Here's the law that the Garden's owners forgot until reminded by those high-school kids

The law that those three JP students dug up that everybody but longtime JP resident Michael Reiskind wanted to forget about was passed by the legislature in 1993. You can read the entire law, "An Act Furthering The Establishment Of Multipurpose Arena And Transportation Center" (in which the state also agreed to give the MBTA the land it would need for the new North Station megastation), but here's the relevant section:

SECTION 7. In consideration of the property interests and easements authorized to be transferred by this act, the new Boston Garden Corporation shall administer, produce, promote and sponsor no less than three charitable events per year at the New Boston Garden while the new Boston Garden is in operation which events shall be in consultation with the metropolitan district commission, and shall pay the net proceeds, after the deduction of expenses of said events, which expenses shall not include any rental payment for the use of the new Boston Garden, to said metropolitan district commission.

Said proceeds shall be used for the construction, renovation, modernization and rehabilitation of facilities and land of the metropolitan district commission; provided, however, that said proceeds shall not provide for compensation of employees, including independent contractors and consultants other than those deemed necessary to meet the purposes of this section; provided, further, that said proceeds shall not be used for any purpose other than described herein.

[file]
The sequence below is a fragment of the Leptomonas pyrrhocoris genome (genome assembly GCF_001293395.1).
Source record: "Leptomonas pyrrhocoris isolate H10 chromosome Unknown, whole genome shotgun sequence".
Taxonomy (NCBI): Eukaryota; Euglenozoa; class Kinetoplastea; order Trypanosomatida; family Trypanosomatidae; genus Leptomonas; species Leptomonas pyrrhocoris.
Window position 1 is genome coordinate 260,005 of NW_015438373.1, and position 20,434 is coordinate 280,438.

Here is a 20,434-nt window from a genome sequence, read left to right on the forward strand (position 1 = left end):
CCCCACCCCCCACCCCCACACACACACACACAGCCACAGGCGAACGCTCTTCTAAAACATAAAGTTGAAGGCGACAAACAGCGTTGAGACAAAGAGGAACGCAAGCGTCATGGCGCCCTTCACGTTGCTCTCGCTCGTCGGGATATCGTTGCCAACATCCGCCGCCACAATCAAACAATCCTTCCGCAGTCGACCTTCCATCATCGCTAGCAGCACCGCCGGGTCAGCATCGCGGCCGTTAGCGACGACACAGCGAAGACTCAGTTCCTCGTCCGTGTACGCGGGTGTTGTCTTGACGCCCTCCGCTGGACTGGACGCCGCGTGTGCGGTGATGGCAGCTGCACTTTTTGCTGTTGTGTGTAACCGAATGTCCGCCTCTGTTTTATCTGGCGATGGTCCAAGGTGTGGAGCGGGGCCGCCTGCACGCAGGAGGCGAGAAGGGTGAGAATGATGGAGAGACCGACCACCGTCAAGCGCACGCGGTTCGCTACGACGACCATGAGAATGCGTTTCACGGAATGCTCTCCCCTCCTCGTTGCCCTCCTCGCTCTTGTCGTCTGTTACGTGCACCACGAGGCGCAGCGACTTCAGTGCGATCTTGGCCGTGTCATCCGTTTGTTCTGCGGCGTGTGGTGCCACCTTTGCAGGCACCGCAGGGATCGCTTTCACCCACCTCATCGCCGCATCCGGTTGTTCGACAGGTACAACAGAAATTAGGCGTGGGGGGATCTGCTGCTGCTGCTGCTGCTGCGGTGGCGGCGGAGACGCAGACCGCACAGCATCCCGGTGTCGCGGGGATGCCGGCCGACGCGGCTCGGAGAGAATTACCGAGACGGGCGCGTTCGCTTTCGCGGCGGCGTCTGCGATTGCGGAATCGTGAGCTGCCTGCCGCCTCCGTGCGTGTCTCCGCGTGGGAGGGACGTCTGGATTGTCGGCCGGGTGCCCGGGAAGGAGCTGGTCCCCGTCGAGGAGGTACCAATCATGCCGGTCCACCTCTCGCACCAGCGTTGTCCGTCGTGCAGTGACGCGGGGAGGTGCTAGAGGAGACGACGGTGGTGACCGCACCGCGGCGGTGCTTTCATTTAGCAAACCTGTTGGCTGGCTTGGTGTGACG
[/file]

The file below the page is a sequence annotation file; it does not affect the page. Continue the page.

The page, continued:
H/t John Keith for rummaging around the state archives.



Free tagging: 


Tip of the iceberg

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Next stop someone should investigate how Boston Garden Management fleeced the MBTA and taxpayers out of the North Station Parking Garage and lobby.

This is very common. When

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This is very common. When the Menino/Walsh administrations shove some type of development down the community throats, they claim in the announcement there is some kind of community benefit. There is never any follow up and we never see that benefit. Someone should check up on all the projects and community agreements for the last 20 years and find them.

Not exactly the case

Tom Menino was in office 1993-2014